Genius Makers by Cade Metz

This book is about the renaissance of artificial intelligence (via neural networks) in the early 2000s. The bones of the technology were developed at Cornell University in the 1950s but due to a combination of skepticism in the field and lack of computing power, the idea of the neural network lay mostly dormant for the next 30 years.

The man at the centre of the book is British-Canadian professor Geoffrey Hinton, who has spent most of his academic career at the University of Toronto and had conceded that he enjoys the epithet “The Godfather of AI”. The book opens with the story of how Hinton and his students auctioned themselves and their ideas off for about $40 MM (Google was the highest bidder); it was a highly entertaining story but did make one wonder how it was possible to arrange such a transaction without the apparent participation of the public institutions (Canadian Institution for Advanced Research; the University of Toronto and so forth) who had bankrolled Hinton’s research for years. The field is dominated by Hinton’s ex-students and postdocs and the book focusses heavily on their crisscrossing trajectories.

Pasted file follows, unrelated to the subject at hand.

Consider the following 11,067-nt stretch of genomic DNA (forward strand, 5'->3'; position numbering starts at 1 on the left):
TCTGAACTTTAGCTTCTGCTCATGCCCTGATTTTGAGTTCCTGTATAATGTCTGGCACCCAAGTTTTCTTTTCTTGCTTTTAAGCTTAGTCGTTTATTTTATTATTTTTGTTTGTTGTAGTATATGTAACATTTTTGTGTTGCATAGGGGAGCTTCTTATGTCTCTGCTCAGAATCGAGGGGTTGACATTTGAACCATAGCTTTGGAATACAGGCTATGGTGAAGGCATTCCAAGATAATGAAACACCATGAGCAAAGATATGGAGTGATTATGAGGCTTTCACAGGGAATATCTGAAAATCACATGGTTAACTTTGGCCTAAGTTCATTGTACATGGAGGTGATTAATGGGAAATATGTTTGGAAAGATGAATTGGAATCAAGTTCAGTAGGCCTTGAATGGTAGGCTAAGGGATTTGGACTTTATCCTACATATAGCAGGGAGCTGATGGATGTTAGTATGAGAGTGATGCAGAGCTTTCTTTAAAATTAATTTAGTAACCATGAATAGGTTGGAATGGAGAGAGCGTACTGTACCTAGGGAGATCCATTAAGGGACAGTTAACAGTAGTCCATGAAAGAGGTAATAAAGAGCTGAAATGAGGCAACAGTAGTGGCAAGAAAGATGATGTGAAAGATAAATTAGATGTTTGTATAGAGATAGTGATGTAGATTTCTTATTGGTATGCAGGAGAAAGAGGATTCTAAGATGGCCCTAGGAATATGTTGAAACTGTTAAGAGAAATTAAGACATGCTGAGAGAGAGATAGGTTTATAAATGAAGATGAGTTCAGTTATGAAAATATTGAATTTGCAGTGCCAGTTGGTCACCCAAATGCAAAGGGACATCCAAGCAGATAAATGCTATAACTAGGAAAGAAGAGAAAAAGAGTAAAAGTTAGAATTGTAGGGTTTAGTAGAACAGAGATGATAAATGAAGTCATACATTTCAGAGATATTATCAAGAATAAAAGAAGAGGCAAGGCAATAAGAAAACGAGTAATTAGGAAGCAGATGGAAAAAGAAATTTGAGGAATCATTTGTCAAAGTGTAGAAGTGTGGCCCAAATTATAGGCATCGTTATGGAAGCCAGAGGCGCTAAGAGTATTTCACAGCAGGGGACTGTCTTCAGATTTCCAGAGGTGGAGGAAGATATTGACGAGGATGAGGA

Paraphrasing something I read online, the book may as well be titled “Six degrees of Geoffrey Hinton”.

Hinton’s wry sense of humour is felt all over the book.

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